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Within a few centuries after the death of the prophet Muhammad, the center of Islamic power had shifted from Arabia to Persia (roughly corresponding to the present day regions of Iran but including parts of Iraq & Turkey) with the capital of the Muslim empire located in Baghdad. Thus Persian culture & language became an integral part of Islamic civilization, influencing both the developing system of Islamic law and the spiritual movements led by Sufi masters. One of the most famous of such masters was the twelfth century Jalaluddin Rumi, whose worship of God through whirling dance has become perhaps the most vivid symbol of Persian Sufi Islam. This first section presents a few images of the shrine that grew up around Rumi’s shrine in Konya (in present day Turkey), which reflect the much broader trends and patterns of art & architecture inspired by Persian Sufi Islam.
In line with the points made in the introduction to the previous section, the Muslim generals who began increasingly to claim territory in the Indian subcontinent in the eleventh and twelfth centuries were products of Persian Islam. When the first major Islamic state was established with its capital at Delhi in 1206 CE, the political stability of the Persian empire was in decline; thus many Persian Muslims (including Sufis) began to migrate to North Indian, bringing with them the art, literary styles, and architecture of their homeland. This Persian influence continued with the Mughal dynasty established by Babar in the sixteenth century, by which time Indian artists and builders had developed distinctive variations on earlier Persian forms. The buildings and paintings in this section show examples of the ongoing traditions of Islamic art & architecture, particularly during and after the renaissance sponsored by the third Mughal emperor Akbar.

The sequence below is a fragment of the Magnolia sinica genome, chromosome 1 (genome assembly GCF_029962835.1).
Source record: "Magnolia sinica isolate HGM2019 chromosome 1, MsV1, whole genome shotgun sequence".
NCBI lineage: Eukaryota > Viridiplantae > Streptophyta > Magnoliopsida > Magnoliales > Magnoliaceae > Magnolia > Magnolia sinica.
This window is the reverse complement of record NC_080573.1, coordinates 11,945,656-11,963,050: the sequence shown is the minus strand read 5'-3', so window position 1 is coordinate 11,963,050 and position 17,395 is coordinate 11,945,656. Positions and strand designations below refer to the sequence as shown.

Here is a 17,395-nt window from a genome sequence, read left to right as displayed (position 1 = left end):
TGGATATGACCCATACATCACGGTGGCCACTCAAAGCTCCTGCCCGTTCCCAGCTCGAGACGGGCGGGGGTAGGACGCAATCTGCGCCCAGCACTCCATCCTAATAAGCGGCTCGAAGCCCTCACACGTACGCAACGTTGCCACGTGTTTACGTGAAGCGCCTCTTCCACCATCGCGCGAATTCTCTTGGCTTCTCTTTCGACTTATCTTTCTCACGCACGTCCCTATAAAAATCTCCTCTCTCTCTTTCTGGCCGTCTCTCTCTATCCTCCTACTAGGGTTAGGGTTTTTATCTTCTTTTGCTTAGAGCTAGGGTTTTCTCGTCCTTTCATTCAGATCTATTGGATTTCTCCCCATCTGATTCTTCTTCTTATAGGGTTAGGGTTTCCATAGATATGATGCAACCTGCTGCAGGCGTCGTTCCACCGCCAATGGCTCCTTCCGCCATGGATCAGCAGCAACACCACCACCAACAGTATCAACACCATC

Developments in Islamic art & architecture were preceded by over a thousand years of intense artistic activity on the part of traditions indigenous to India: i.e., Buddhists, Vaishnavates, Shaivites, & Jains. It is important, then, to look briefly at a few examples of the way such art forms contrasted with the immigrant art & culture of Islam, which almost without exception avoided depicting divine power(s) in human form. Non-Muslim traditions, on the other hand, dedicated significant artistic talent and material resources toward depicting various gods in human form, often as coupled pairs that represented the dynamic relationship between a particular divine entity and its power. Such indigenous artists, furthermore, explored without restraint the way that variations on the human form could be used as symbols of divine power: many deities, for example, were portrayed with multiple eyes, heads, limbs, & even animal forms. This section presents a few striking examples of the way major Hindu & Buddhist deities were portrayed using icons. The Hindu icons were made during the early period of Muslim rule over North India, under the patronage of one of several Hindu kingdoms of South India that managed to preserve their independence. The Buddhist icons are later, from Tibet & Nepal, but reflect earlier styles of north Indian Buddhists in the regions of Bengal & Bihar.
Vishnu (11th CE) & Krishna (12th CE)